Photo Quiz

Neck Crepitus in a Runner

 

Am Fam Physician. 2017 Jan 15;95(2):113-115.

A 27-year-old man presented with constant right-sided neck, throat, and ear pain that began one day earlier after he completed an uneventful five-mile trail run. There were no alleviating or exacerbating factors for the pain. He did not have trauma or injury to the area. He reported a vague sensation of fluid moving around in his neck and a strange feeling in his throat with swallowing. He did not have dysphagia, odynophagia, fever, chills, or respiratory symptoms. He did not use drugs or alcohol.

On physical examination, he was well appearing with normal vital signs and normal oxygen saturation on room air. An ear examination was normal. The neck examination revealed minimally palpable crepitus at the right lateral aspect of the base of the neck. There was no skin warmth or erythema. Soft tissue neck radiography was performed (Figure 1 and Figure 2).

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Figure 1


Figure 1

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Figure 2


Figure 2

Question

Based on the patient's history, physical examination, and radiography findings, which one of the following is the most likely diagnosis?

A. Esophageal rupture.

B. Retropharyngeal abscess.

C. Spontaneous gas gangrene.

D. Spontaneous pneumomediastinum.

E. Spontaneous pneumothorax.

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Figure 3.

Free air or gas (arrows) in the deep tissue planes of the neck and upper thorax tracking superiorly from the mediastinal space. (A) Anteroposterior view. (B) Lateral view.


Figure 3.

Free air or gas (arrows) in the deep tissue planes of the neck and upper thorax tracking superiorly from the mediastinal space. (A) Anteroposterior view. (B) Lateral view.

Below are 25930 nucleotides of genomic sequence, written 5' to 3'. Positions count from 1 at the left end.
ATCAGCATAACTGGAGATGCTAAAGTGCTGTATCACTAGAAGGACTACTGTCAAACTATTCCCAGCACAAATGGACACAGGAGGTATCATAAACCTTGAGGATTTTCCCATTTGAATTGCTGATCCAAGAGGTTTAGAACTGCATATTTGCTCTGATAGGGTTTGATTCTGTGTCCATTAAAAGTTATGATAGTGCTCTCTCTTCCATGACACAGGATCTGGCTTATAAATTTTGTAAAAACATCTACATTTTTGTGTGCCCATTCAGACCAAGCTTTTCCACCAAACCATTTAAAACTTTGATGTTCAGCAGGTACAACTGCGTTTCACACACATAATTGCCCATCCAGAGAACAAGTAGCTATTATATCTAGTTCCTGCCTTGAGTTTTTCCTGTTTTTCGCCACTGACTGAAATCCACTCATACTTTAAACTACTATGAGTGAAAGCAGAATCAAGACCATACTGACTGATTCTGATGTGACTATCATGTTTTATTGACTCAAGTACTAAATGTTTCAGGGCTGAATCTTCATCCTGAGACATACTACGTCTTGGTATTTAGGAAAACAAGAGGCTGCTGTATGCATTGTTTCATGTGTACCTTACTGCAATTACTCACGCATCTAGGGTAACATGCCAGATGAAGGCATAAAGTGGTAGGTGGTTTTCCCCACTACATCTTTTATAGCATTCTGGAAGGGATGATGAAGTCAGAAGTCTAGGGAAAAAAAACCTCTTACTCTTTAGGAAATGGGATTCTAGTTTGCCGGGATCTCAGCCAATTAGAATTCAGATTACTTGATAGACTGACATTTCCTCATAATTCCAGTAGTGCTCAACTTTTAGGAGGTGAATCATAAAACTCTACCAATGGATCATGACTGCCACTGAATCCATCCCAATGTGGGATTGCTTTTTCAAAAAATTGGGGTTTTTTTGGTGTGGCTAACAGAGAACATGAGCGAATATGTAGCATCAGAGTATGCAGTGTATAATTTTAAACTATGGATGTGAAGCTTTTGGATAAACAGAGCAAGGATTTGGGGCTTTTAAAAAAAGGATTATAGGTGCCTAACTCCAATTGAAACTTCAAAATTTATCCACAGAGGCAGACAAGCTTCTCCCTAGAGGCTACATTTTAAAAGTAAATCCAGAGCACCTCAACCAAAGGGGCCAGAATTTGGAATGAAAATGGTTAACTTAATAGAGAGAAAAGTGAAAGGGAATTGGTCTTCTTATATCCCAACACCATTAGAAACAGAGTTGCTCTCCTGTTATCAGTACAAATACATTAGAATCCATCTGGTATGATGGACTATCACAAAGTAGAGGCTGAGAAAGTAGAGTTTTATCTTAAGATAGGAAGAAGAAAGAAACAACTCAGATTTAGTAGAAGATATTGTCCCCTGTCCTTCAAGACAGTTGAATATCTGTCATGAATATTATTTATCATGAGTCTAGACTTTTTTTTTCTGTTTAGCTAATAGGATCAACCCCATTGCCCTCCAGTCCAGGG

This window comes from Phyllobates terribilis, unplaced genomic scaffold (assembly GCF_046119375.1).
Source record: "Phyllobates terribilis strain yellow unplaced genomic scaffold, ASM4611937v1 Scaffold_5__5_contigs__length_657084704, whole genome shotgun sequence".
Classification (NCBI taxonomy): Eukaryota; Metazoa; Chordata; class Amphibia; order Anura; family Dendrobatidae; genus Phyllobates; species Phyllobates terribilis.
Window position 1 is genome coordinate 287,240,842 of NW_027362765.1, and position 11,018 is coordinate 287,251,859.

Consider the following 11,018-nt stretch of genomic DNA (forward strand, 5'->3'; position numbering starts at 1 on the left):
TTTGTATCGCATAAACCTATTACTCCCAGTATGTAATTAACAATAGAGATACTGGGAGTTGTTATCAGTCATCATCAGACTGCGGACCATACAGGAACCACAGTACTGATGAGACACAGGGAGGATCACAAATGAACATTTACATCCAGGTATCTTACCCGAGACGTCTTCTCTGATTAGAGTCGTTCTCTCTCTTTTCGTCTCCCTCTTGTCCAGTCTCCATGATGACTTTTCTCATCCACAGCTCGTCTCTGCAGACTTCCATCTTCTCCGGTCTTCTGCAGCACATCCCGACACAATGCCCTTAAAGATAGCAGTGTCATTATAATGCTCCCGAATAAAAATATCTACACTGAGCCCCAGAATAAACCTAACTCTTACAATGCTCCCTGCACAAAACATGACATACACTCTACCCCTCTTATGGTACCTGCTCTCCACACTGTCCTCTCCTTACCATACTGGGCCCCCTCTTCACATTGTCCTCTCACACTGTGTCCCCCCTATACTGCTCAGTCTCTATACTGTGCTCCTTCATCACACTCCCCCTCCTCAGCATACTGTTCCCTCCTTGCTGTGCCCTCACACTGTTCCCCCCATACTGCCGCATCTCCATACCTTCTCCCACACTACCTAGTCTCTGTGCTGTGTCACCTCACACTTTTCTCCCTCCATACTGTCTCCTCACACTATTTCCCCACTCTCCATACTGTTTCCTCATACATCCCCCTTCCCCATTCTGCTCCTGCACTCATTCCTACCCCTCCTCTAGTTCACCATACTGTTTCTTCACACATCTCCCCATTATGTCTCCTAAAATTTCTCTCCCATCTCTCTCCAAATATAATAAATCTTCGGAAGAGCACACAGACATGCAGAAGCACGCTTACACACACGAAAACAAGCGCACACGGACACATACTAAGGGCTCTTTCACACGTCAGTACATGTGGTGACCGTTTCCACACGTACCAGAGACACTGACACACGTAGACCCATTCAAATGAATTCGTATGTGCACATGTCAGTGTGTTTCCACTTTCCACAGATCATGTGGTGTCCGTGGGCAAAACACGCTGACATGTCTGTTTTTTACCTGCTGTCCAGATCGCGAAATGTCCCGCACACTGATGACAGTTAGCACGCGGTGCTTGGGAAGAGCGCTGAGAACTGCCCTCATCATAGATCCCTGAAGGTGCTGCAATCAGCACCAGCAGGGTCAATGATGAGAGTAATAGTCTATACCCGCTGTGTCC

Discussion

The answer is D: spontaneous pneumomediastinum. Spontaneous pneumomediastinum is the sudden presence of free air or gas in the mediastinal space in a previously healthy patient. The deep tissue planes in the neck and upper thorax form a potential space for free air to track from the mediastinum to the cervical region (Figure 3), causing subcutaneous emphysema, as in this patient. Pneumomediastinum is rare and is often the result of thoracic trauma, surgical procedures, or pulmonary infections.1 Spontaneous pneumomediastinum is more common in children than adults. In adults, it predominantly occurs in healthy, thin young men. The underlying cause is alveolar rupture due to overdistention or increased alveolar pressure.2 There are case reports of spontaneous pneumomediastinum resulting from exertion in childbirth and during sports.3

Symptoms include the sudden onset of neck swelling, neck pain, odynophagia, chest pain, dyspnea, cough, and, less commonly, voice changes. On physical examination, subcutaneous crepitus in the neck may be noted. The diagnosis can usually be made with plain radiography of chest or neck soft tissue. Radiographs reveal subcutaneous emphysema or air in the tissue planes of the neck. Less commonly, axial computed tomography of the chest is needed to make the diagnosis. No treatment beyond rest and analgesics is recommended. Clinical findings typically resolve within seven days.

Esophageal rupture is a spontaneous tear of the esophageal wall due to increased pressure in the esophagus. Most cases are iatrogenic, usually from medical instrumentation such as endoscopy, but it can also occur with vomiting. Symptoms are severe retrosternal chest pain, dysphagia, and upper abdominal pain that is typically preceded by vomiting. Esophageal rupture can cause mediastinitis and pneumomediastinum. Gas in the neck may be seen. Diagnosis is made with a contrast esophagram or computed tomography.4

Retropharyngeal abscess is caused by a bacterial infection in the soft tissue posterior to the pharynx. It is more common in children. Symptoms include dysphagia, odynophagia, drooling, decreased oral intake, neck swelling, refusal to move the neck, muffled “hot potato” voice, and fever. Typically, children with the condition are ill appearing. Radiography of the lateral neck may reveal widening of the prevertebral space, loss of cervical lordosis because of muscle spasm, a soft tissue mass in the posterior pharynx, or rarely, air fluid levels or gas in the prevertebral space only.5

Spontaneous gas gangrene, or clostridial myonecrosis, is a life-threatening muscle infection that develops after hematogenous seeding by Clostridium septicum from the gastrointestinal tract. It can occur anywhere in the skeletal muscles of the body. Symptoms include sudden onset of severe muscle pain and fever. Predisposing factors may include gastrointestinal lesions, such as carcinoma, and immunosuppression. Physical findings include tissue crepitus with tenderness, edema, bullae, and purple skin discoloration. Sepsis is common. Gas within the soft tissue on radiography or computed tomography is suggestive of gas gangrene and helps to differentiate it from other bacterial soft tissue infections.6